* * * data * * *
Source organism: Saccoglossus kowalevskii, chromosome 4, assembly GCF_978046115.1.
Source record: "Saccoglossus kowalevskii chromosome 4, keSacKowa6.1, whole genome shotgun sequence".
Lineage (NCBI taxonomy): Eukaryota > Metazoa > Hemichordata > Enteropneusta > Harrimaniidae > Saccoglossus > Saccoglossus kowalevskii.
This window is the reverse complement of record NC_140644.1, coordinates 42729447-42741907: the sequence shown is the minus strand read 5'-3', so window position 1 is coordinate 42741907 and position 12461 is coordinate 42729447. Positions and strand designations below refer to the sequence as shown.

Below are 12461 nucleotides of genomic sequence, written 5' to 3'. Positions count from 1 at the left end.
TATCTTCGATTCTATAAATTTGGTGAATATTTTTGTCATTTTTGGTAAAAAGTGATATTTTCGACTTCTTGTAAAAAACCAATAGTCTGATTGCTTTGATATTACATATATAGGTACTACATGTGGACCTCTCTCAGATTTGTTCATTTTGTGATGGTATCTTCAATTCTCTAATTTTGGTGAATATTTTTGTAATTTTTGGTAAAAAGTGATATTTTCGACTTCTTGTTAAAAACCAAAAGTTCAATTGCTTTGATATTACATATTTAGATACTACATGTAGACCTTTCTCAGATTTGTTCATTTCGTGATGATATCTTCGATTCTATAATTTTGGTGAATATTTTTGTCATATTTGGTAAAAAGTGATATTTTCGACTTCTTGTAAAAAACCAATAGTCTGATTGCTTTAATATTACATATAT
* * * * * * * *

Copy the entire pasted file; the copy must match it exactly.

Source organism: Saccoglossus kowalevskii, chromosome 4, assembly GCF_978046115.1.
Source record: "Saccoglossus kowalevskii chromosome 4, keSacKowa6.1, whole genome shotgun sequence".
Lineage (NCBI taxonomy): Eukaryota > Metazoa > Hemichordata > Enteropneusta > Harrimaniidae > Saccoglossus > Saccoglossus kowalevskii.
This window is the reverse complement of record NC_140644.1, coordinates 42729447-42741907: the sequence shown is the minus strand read 5'-3', so window position 1 is coordinate 42741907 and position 12461 is coordinate 42729447. Positions and strand designations below refer to the sequence as shown.

Below are 12461 nucleotides of genomic sequence, written 5' to 3'. Positions count from 1 at the left end.
TATCTTCGATTCTATAAATTTGGTGAATATTTTTGTCATTTTTGGTAAAAAGTGATATTTTCGACTTCTTGTAAAAAACCAATAGTCTGATTGCTTTGATATTACATATATAGGTACTACATGTGGACCTCTCTCAGATTTGTTCATTTTGTGATGGTATCTTCAATTCTCTAATTTTGGTGAATATTTTTGTAATTTTTGGTAAAAAGTGATATTTTCGACTTCTTGTTAAAAACCAAAAGTTCAATTGCTTTGATATTACATATTTAGATACTACATGTAGACCTTTCTCAGATTTGTTCATTTCGTGATGATATCTTCGATTCTATAATTTTGGTGAATATTTTTGTCATATTTGGTAAAAAGTGATATTTTCGACTTCTTGTAAAAAACCAATAGTCTGATTGCTTTAATATTACATATAT